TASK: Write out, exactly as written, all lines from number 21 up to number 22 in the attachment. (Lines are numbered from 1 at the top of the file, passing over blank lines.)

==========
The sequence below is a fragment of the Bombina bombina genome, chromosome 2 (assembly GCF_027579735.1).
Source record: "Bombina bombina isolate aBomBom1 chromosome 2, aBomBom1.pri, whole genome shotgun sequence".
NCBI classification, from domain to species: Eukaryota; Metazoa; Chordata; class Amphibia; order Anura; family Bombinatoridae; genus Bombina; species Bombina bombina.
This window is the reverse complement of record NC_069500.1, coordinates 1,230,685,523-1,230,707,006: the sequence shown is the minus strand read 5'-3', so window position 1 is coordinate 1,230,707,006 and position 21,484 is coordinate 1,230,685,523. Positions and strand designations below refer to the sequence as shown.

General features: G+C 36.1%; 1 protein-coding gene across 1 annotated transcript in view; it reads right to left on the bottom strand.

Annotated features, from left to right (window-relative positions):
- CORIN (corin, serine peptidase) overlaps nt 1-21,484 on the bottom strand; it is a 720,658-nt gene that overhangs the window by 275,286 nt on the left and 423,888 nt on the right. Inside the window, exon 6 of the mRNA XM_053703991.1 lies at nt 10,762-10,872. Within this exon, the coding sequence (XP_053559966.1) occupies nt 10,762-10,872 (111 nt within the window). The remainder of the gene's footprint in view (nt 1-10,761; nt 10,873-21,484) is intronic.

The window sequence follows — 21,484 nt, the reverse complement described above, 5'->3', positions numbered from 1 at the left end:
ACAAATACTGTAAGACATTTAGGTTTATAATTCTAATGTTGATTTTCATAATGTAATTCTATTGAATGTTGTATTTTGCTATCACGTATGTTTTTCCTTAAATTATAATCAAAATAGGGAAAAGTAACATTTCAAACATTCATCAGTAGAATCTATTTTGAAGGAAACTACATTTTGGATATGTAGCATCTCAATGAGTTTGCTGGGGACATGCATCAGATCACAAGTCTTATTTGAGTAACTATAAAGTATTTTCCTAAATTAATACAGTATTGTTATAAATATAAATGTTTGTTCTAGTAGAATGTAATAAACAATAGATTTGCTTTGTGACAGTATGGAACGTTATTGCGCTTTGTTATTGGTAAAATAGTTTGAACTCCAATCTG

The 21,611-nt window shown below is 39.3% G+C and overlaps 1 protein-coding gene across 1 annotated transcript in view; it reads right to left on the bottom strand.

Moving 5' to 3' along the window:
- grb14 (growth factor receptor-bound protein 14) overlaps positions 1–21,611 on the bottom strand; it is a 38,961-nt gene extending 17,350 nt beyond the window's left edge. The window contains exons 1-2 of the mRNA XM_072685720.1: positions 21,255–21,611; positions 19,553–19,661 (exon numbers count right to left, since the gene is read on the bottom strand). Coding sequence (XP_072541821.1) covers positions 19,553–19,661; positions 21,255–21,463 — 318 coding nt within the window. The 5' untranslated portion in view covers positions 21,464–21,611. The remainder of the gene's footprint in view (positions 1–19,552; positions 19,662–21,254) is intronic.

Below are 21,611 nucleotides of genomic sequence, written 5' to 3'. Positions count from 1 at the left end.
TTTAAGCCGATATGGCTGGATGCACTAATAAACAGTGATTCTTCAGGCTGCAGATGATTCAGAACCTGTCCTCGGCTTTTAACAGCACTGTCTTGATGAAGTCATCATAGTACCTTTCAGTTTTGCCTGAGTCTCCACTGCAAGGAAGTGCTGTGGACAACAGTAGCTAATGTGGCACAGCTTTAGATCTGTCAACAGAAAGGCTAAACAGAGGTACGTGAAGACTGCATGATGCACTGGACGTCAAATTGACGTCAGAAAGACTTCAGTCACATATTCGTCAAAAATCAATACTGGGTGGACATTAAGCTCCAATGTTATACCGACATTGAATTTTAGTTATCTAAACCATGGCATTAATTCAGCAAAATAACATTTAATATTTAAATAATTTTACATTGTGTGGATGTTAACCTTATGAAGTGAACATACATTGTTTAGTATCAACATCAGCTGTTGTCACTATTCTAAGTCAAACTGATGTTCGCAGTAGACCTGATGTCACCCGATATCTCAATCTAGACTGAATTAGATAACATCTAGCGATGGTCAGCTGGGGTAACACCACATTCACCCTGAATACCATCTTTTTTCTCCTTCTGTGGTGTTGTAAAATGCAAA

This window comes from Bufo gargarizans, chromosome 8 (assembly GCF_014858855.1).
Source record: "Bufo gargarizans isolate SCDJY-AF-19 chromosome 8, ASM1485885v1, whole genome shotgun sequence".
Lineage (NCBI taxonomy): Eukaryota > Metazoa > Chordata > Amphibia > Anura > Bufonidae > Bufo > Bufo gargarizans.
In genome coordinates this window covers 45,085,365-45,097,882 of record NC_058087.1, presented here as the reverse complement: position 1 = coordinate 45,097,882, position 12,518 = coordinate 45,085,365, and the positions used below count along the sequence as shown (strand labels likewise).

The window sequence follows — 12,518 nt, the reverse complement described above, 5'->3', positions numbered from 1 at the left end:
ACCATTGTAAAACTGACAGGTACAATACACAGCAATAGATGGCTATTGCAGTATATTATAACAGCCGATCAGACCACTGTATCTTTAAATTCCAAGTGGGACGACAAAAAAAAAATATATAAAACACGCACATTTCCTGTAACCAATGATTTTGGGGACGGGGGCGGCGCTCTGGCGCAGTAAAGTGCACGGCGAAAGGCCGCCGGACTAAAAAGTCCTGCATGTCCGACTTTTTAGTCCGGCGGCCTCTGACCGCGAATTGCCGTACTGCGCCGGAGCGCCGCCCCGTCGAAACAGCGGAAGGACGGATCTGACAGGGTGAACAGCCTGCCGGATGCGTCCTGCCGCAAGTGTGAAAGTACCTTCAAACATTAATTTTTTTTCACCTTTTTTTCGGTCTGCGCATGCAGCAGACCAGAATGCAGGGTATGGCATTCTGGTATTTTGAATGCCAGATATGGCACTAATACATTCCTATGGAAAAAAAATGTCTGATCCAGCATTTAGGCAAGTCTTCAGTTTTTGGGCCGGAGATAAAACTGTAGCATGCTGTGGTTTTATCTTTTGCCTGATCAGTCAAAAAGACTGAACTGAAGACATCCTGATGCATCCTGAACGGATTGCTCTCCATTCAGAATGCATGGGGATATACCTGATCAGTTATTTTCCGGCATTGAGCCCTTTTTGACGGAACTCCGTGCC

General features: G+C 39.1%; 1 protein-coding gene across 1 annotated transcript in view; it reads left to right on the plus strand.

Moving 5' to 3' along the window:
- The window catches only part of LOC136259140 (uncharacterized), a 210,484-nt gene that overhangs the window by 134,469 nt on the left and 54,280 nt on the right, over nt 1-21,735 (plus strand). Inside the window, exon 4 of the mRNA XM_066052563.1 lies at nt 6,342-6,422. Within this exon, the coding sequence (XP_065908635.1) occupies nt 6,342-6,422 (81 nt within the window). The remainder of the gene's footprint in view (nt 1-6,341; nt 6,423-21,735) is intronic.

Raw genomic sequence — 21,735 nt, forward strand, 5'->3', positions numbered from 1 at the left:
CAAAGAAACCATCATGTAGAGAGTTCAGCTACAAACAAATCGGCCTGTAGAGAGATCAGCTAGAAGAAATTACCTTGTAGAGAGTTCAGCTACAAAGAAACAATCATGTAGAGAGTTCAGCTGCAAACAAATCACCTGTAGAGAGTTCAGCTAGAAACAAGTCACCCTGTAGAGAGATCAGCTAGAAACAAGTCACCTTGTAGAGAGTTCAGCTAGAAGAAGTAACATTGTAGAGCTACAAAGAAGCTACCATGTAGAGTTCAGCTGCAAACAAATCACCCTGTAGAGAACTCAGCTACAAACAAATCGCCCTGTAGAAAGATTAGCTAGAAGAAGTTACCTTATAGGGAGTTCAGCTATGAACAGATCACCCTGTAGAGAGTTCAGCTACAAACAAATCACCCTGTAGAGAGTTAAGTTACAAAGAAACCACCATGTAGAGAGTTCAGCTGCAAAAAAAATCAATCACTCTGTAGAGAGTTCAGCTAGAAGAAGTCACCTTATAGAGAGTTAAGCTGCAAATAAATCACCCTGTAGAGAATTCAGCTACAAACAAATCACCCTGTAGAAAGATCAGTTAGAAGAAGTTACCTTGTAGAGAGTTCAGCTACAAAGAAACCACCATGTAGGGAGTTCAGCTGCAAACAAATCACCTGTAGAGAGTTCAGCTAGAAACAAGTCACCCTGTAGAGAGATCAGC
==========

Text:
General features: G+C 39.1%; 1 protein-coding gene across 1 annotated transcript in view; it reads left to right on the plus strand.

Moving 5' to 3' along the window: